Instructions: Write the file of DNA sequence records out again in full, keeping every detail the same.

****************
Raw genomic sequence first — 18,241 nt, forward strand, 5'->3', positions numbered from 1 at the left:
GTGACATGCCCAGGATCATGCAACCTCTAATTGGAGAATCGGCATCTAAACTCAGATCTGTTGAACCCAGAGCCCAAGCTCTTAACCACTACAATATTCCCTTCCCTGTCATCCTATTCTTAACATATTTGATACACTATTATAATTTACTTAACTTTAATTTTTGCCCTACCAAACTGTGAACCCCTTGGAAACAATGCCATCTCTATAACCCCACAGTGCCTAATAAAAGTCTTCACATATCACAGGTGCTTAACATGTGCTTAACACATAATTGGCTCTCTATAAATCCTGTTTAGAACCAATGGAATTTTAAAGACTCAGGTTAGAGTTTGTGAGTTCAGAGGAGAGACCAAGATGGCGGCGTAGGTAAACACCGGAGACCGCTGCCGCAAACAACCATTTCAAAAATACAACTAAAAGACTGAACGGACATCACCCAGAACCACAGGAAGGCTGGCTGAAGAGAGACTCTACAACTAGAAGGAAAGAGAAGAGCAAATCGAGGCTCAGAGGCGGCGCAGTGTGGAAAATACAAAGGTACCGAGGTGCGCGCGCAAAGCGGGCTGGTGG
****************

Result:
Raw genomic sequence first — 18,241 nt, forward strand, 5'->3', positions numbered from 1 at the left:
GTGACATGCCCAGGATCATGCAACCTCTAATTGGAGAATCGGCATCTAAACTCAGATCTGTTGAACCCAGAGCCCAAGCTCTTAACCACTACAATATTCCCTTCCCTGTCATCCTATTCTTAACATATTTGATACACTATTATAATTTACTTAACTTTAATTTTTGCCCTACCAAACTGTGAACCCCTTGGAAACAATGCCATCTCTATAACCCCACAGTGCCTAATAAAAGTCTTCACATATCACAGGTGCTTAACATGTGCTTAACACATAATTGGCTCTCTATAAATCCTGTTTAGAACCAATGGAATTTTAAAGACTCAGGTTAGAGTTTGTGAGTTCAGAGGAGAGACCAAGATGGCGGCGTAGGTAAACACCGGAGACCGCTGCCGCAAACAACCATTTCAAAAATACAACTAAAAGACTGAACGGACATCACCCAGAACCACAGGAAGGCTGGCTGAAGAGAGACTCTACAACTAGAAGGAAAGAGAAGAGCAAATCGAGGCTCAGAGGCGGCGCAGTGTGGAAAATACAAAGGTACCGAGGTGCGCGCGCAAAGCGGGCTGGTGG